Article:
Adding a port to iptables

The ibm-firewall package on the Open Client has been pre-configured to allow supported and commonly used applications to pass through the iptables firewall. This includes applications such as Lotus Notes, Sametime, MyHelp, the ATT Net Client, and several others.

In some cases, an application may require an open port to allow a new service inbound (e.g., coming into the workstation from a remote system). Examples include the DB2 Server package.

This document is designed for more technical users and system administrators, as opening new ports can easily create security violations and potentially create unlawful access to system data. There should almost be no need for general users to alter the firewall configuration. If you have further questions than this document can answer, please contact the IBM Help Desk, or pose your question in the IBM Open Client forums.

Users must be root or have superuser privileges to modify the iptables configuration.

High-level overview of this process

To add a firewall rule, there are basically 3 steps:

  • Create the firewall rules as a standalone text file defining your needed flow
  • Restart the iptables code
  • Test and validate proper function

Where rules are stored

The Open Client ibm-firewall package creates several static rule files that define the modular structure of firewall rules. A new rule can be added to an existing file, or a new file can be created for your desired flow. The incoming rules are defined in this location:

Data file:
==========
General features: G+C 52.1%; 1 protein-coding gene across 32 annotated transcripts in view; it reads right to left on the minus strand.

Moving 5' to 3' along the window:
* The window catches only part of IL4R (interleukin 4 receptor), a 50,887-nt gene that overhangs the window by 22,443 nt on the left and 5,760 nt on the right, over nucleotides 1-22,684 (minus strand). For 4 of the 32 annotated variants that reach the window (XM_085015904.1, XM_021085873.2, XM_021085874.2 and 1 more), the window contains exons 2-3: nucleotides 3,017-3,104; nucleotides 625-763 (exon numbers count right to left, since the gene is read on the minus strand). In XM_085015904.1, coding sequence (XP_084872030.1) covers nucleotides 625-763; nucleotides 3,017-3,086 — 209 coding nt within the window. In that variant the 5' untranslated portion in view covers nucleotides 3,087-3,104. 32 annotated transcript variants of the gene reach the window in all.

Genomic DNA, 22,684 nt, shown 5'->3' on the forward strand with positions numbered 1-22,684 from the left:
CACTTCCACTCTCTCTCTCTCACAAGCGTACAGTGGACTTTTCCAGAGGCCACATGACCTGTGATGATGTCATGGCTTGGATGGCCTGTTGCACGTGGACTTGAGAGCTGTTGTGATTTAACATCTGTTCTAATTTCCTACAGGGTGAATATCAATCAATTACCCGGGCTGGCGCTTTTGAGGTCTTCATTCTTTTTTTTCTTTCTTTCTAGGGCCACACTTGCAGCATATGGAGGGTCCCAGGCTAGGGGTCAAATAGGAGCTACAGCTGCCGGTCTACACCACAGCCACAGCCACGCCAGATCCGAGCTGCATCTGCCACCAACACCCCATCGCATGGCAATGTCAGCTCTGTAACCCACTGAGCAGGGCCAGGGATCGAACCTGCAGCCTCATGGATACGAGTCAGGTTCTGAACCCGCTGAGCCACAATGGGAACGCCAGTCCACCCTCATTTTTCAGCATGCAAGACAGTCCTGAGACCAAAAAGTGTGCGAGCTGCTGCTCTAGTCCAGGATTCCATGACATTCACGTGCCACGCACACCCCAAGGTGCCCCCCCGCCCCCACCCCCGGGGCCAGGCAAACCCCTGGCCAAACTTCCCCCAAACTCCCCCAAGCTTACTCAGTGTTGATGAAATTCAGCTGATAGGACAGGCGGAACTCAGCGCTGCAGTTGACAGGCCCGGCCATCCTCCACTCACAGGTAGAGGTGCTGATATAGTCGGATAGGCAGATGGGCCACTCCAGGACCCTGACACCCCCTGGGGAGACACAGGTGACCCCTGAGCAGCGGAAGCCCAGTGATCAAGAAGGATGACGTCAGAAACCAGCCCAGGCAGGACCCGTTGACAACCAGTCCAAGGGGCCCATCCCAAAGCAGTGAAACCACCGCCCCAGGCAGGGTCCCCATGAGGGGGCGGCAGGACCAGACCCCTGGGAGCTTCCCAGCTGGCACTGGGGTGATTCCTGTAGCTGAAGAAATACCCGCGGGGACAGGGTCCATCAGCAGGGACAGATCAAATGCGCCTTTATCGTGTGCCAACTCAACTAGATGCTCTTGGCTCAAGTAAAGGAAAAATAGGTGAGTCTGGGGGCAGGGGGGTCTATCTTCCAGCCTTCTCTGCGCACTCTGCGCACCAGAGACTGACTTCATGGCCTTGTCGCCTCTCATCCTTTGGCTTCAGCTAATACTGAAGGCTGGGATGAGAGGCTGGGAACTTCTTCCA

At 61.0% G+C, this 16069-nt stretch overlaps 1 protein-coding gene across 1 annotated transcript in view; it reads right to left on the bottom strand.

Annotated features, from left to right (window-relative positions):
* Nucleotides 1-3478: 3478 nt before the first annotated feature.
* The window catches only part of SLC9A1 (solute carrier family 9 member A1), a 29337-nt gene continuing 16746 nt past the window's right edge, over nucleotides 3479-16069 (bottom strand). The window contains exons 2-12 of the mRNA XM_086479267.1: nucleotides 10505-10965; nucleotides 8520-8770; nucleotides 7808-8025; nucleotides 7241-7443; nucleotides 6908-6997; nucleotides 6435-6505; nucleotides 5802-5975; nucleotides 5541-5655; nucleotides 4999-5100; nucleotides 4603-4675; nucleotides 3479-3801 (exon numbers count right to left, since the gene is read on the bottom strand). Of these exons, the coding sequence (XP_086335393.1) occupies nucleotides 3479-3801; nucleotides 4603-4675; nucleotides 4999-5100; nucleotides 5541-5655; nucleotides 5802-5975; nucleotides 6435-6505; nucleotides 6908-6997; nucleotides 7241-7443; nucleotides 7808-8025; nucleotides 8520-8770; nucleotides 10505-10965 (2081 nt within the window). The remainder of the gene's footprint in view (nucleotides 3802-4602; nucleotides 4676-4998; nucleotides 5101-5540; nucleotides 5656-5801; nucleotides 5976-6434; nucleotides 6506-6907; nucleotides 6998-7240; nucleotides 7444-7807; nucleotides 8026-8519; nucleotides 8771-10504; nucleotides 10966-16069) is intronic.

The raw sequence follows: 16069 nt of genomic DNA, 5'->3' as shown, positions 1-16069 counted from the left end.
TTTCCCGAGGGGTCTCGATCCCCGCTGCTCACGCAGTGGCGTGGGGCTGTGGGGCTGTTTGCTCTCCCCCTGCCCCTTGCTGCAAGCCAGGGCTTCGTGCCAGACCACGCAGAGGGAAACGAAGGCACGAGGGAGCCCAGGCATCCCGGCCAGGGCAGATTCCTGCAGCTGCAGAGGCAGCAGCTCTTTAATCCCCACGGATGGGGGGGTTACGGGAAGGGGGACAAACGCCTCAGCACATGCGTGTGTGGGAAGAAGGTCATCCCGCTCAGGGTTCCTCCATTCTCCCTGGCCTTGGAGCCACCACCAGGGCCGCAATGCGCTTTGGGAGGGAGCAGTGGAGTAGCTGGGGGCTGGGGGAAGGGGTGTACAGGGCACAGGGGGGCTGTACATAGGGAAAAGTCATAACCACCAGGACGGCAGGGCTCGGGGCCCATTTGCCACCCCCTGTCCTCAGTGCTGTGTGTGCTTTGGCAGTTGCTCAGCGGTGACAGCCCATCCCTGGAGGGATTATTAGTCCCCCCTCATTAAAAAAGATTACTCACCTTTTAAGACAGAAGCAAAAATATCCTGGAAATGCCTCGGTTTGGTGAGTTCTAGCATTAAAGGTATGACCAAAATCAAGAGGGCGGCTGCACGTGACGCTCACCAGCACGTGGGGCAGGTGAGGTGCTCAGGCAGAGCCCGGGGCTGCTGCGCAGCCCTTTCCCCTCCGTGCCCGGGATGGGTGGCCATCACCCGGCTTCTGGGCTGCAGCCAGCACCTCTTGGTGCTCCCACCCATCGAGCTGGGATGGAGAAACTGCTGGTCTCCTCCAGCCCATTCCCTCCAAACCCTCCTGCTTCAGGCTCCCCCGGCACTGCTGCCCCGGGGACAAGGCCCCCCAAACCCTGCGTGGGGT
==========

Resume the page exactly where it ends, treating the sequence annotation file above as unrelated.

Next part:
Option #1. Easy way

In this example, it will be assumed that the user has obtained superuser privileges (e.g., is root). This example will outline the steps to add a firewall rule for incoming telnet on tcp port 23.

Although this example shows enabling telnet, this is not advised or allowed due to the security risk. This is only an example, and any port can be substituted for port 23.
gedit 46-allow-telnet.rule

Give the preceding file any name you like; it is recommended to make it somewhat descriptive. Next, add the rule which you would like to allow:

# Allow incoming telnet
-A INPUT -p tcp -m tcp --dport 23 -j ACCEPT

Save this file, and restart iptables to make the changes effective.

Option #2. Advanced way

It is possible to export the entire iptables configuration and edit it. This should be attempted by advanced users or system administrators. The recommended way is Option #1. outlined above.

  • Open a Terminal Window and become superuser or the root user (alternatively, use sudo)
  • Stop the iptables firewall service
  • Create a backup of the current firewall rules:
cp /etc/sysconfig/iptables /etc/sysconfig/iptables.backup
  • Edit the file you backed up using your favorite editor (vi, kate, gedit, nano, etc.)
  • Add your desired port, save and exit, and restart iptables.

Option #2. Examples:

These are some examples of added ports within iptables:

-A INPUT -p tcp -m tcp --dport 22 -j ACCEPT
-A INPUT -p tcp -m tcp --dport 20000 -j ACCEPT
-A INPUT -p tcp -m tcp --dport 5308 -j ACCEPT
-A INPUT -p tcp -m tcp --dport 5900 -j ACCEPT
-A INPUT -p tcp -m tcp --dport 5901 -j ACCEPT
-A INPUT -p tcp -m tcp --dport 5901:5999 -j ACCEPT


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